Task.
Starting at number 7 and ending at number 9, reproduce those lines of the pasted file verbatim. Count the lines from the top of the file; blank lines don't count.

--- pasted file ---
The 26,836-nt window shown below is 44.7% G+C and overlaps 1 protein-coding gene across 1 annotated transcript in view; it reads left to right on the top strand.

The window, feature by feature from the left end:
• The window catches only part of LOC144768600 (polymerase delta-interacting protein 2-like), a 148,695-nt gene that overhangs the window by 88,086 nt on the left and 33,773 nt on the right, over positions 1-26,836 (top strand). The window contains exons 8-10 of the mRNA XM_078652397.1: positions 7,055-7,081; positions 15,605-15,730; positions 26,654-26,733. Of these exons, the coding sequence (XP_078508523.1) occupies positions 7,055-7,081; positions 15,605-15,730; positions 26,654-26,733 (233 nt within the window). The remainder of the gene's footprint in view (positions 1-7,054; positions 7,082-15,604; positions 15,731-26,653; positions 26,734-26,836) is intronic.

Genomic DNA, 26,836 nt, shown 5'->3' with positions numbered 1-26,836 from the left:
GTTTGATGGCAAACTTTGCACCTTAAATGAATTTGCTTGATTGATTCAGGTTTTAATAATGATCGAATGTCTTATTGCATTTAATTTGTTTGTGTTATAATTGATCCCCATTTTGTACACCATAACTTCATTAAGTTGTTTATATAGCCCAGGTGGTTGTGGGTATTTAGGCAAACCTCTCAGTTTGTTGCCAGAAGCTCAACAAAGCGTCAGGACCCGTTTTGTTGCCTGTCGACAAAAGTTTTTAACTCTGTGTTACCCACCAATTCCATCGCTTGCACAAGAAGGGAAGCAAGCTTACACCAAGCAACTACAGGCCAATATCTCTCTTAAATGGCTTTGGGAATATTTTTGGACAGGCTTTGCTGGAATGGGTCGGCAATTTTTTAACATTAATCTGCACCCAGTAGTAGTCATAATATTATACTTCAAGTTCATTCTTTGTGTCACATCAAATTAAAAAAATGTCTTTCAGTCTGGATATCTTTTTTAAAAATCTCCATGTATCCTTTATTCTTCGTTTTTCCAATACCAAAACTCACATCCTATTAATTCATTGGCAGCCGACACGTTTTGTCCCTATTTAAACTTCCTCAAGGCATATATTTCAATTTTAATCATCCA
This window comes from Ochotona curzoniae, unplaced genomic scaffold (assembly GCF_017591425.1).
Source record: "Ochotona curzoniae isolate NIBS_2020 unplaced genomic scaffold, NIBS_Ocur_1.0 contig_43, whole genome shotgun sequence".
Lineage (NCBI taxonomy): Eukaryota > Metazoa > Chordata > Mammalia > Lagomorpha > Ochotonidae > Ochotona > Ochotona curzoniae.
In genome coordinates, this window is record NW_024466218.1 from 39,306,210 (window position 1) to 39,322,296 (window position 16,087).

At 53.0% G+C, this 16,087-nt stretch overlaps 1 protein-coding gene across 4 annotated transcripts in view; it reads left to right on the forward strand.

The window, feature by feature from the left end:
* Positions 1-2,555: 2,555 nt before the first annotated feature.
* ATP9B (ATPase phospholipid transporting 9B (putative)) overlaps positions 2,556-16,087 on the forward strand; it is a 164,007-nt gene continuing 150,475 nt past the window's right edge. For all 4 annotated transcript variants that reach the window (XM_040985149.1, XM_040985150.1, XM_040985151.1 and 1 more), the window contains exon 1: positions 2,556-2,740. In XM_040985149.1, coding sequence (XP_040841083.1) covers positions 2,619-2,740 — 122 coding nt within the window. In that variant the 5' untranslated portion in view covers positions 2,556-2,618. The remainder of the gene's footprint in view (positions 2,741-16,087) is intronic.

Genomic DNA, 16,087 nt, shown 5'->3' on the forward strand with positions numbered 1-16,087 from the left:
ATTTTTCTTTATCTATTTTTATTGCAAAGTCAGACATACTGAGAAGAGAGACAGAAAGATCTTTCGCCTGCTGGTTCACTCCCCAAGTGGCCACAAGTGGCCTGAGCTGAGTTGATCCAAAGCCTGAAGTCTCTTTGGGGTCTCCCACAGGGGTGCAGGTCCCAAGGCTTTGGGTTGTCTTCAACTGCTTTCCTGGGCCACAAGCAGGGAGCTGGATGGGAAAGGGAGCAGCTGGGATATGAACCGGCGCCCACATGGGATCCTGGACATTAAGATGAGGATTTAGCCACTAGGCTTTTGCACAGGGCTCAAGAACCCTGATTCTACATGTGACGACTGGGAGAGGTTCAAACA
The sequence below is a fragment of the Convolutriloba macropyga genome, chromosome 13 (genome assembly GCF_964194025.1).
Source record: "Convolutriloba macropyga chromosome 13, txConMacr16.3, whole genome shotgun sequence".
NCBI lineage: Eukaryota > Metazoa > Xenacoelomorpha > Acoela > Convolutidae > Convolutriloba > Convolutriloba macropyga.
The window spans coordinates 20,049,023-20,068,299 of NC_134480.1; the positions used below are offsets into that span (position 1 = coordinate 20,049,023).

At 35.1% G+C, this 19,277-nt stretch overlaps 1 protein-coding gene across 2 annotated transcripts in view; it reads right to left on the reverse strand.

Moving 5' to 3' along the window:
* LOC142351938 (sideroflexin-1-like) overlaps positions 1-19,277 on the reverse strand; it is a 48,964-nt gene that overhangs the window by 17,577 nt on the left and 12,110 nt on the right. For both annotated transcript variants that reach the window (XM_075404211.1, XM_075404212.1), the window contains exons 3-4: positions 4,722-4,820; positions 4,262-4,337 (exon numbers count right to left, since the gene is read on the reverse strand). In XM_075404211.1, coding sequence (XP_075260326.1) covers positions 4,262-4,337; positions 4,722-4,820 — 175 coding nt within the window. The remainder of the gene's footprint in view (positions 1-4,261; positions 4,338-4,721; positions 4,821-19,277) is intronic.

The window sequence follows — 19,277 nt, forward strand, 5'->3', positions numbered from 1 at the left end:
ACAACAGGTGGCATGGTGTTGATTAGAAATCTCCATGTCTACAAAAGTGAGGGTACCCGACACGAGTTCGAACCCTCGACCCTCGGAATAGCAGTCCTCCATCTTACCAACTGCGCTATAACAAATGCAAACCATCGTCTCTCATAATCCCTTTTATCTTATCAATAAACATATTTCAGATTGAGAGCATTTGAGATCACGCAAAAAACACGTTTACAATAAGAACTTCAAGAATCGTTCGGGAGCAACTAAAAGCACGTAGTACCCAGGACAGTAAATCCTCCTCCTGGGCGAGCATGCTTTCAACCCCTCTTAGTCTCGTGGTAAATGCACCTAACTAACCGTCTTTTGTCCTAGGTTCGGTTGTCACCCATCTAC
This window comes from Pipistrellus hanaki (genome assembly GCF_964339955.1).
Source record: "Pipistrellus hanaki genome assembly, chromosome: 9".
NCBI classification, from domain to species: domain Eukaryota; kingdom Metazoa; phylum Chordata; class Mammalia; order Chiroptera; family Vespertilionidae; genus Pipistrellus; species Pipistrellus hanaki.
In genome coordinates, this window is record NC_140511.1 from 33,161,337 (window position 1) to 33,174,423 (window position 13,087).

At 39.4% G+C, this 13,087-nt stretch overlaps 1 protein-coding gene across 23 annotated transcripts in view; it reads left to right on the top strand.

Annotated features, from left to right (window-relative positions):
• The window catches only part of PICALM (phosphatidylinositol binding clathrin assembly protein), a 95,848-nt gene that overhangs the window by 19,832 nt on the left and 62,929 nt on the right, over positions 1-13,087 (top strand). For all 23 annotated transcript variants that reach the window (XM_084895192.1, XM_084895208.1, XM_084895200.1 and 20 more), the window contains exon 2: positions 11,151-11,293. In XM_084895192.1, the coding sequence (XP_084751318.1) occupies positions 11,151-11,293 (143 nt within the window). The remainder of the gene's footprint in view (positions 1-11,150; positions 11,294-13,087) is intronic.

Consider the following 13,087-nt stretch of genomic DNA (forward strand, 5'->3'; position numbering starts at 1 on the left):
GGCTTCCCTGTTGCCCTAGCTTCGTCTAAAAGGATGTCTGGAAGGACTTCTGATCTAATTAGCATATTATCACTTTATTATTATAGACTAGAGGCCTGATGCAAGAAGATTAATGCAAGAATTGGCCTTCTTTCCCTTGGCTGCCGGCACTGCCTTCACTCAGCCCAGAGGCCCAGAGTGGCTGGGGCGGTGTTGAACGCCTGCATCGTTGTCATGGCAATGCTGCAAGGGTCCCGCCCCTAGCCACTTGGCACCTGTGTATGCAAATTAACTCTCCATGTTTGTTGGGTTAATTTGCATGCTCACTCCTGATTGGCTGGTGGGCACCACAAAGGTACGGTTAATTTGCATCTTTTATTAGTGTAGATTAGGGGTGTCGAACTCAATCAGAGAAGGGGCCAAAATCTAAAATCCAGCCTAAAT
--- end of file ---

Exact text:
Source record: "Ochotona curzoniae isolate NIBS_2020 unplaced genomic scaffold, NIBS_Ocur_1.0 contig_43, whole genome shotgun sequence".
Lineage (NCBI taxonomy): Eukaryota > Metazoa > Chordata > Mammalia > Lagomorpha > Ochotonidae > Ochotona > Ochotona curzoniae.
In genome coordinates, this window is record NW_024466218.1 from 39,306,210 (window position 1) to 39,322,296 (window position 16,087).